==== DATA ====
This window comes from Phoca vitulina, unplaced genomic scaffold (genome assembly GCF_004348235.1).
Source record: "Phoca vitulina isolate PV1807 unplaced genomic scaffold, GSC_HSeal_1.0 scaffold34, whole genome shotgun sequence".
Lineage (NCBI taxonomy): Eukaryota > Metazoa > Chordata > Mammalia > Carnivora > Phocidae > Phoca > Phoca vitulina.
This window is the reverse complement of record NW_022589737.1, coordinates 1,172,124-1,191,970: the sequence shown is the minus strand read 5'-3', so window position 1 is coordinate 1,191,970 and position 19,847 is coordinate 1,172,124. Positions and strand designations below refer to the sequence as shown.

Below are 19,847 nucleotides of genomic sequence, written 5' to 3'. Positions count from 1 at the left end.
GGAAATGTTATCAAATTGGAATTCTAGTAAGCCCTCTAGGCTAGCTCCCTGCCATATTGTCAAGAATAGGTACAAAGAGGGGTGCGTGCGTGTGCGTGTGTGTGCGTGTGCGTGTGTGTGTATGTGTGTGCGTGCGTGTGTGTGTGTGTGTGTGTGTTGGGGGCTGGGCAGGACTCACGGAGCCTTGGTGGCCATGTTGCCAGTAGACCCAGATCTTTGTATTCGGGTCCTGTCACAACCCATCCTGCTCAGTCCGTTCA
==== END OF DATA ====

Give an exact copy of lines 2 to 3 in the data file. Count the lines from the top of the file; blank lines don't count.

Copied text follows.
Source record: "Phoca vitulina isolate PV1807 unplaced genomic scaffold, GSC_HSeal_1.0 scaffold34, whole genome shotgun sequence".
Lineage (NCBI taxonomy): Eukaryota > Metazoa > Chordata > Mammalia > Carnivora > Phocidae > Phoca > Phoca vitulina.